“Both YouTube and TikTok are explicit in allowing creators to share their stories about self-harm to raise awareness and find community support,” they wrote. “We were impressed that YouTube’s community guidelines on suicide and self-injury provide resources, including hotlines and websites, for those having thoughts of suicide or self-harm, for 27 countries.”
Outside the biggest platforms, though, it’s all a toss-up. Researchers could not find public policies for suicide or self-harm for NextDoor or Clubhouse. Dating apps? Grindr and Tinder have policies about self-harm; Scruff and Hinge don’t. Messaging apps tend not to have any such public policies, either — iMessage, Signal, and WhatsApp don’t. (The fact that all of them use some form of encryption likely has a lot to do with that.)
Why does all of this matter? In an interview, the researchers told me there are at least three big reasons. One is essentially a question of justice: if people are going to be punished for the ways in which they discuss self-harm online, they ought to know that in advance. Two is that policies offer platforms a chance to intervene when their users are considering hurting themselves. (Many do offer users links to resources that can help them in a time of crisis.) And three is that we can’t develop more effective policies for addressing mental health issues online if we don’t know what the policies are.
YOU CAN’T MODERATE IF YOU DON’T EVEN HAVE A POLICY
And moderating these kinds of posts can be quite tricky, researchers said. There’s often a fine line between posts that are discussing self-harm and those that appear to be encouraging it.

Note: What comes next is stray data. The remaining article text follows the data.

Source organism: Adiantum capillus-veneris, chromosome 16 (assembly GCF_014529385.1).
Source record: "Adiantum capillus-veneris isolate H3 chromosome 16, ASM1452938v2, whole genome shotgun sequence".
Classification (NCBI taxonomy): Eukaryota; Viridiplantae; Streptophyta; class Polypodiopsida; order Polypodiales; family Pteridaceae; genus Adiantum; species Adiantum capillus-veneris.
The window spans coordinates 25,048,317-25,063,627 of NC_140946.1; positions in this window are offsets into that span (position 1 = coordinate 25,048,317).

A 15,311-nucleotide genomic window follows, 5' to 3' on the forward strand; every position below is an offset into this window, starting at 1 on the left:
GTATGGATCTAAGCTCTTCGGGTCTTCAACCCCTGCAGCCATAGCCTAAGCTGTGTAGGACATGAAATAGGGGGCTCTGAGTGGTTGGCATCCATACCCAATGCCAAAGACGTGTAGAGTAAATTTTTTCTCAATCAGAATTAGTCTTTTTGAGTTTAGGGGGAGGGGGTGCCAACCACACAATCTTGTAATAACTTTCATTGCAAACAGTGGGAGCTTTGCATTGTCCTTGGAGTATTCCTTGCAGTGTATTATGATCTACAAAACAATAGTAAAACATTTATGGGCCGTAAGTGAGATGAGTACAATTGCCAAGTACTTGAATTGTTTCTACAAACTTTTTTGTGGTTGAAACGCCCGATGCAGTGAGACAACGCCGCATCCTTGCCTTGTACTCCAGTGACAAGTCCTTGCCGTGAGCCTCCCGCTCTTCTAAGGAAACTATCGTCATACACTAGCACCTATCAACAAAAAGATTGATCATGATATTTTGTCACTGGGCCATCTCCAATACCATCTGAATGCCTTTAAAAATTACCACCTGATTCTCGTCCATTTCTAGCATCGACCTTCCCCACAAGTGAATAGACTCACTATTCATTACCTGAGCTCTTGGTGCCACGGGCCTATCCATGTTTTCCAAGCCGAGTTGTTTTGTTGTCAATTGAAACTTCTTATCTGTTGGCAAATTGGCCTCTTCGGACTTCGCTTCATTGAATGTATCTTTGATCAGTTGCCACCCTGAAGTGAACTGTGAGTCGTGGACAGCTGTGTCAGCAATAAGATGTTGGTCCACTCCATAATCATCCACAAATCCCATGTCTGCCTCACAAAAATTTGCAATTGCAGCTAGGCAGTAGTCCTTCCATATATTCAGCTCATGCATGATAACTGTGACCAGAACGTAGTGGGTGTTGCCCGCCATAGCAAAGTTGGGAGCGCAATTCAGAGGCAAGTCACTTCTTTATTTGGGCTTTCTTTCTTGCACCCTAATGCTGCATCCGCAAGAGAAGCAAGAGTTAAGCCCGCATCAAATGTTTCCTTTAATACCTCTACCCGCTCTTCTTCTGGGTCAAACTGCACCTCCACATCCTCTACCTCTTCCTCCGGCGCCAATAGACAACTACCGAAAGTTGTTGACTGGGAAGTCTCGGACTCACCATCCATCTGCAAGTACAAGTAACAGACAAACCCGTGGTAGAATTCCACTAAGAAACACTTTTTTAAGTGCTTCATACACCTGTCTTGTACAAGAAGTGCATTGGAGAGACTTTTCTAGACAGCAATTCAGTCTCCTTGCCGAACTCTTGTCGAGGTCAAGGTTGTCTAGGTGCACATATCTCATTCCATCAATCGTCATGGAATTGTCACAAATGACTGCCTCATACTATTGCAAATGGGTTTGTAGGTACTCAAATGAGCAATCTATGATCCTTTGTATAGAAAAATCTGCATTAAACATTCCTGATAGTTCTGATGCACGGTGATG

“The same content that could show someone recovering from an eating disorder is something that can also be triggering for other people,” Grossman told me. “That same content could just affect users in two different ways.”
But you can’t moderate if you don’t even have a policy, and I was surprised, reading this research, at just how many companies don’t.
This has turned out to be a kind of policy week here at Platformer. We talked about how Clarence Thomas wants to blow up platform policy as it exists today; how YouTube is shifting the way it measures harm on the platform (and discloses it); and how Twitch developed a policy for policing creators’ behavior on other platforms.
What strikes me about all of this is just how fresh it all feels. We’re more than a decade into the platform era, but there are still so many big questions to figure out. And even on the most serious of subjects — how to address content related to self-harm — some platforms haven’t even entered the discussion.
The Stanford researchers told me they believe they are the first people to even attempt to catalog self-harm policies among the major platforms and make them public. There are doubtless many other areas where a similar inventory would serve the public good. Private companies still hide too much, even and especially when they are directly implicated in questions of public interest.
In the future, I hope these companies collaborate more — learning from one another and adopting policies that make sense for their own platforms. And thanks to the Stanford researchers, at least on one subject, they can now find all of the existing policies in a single place.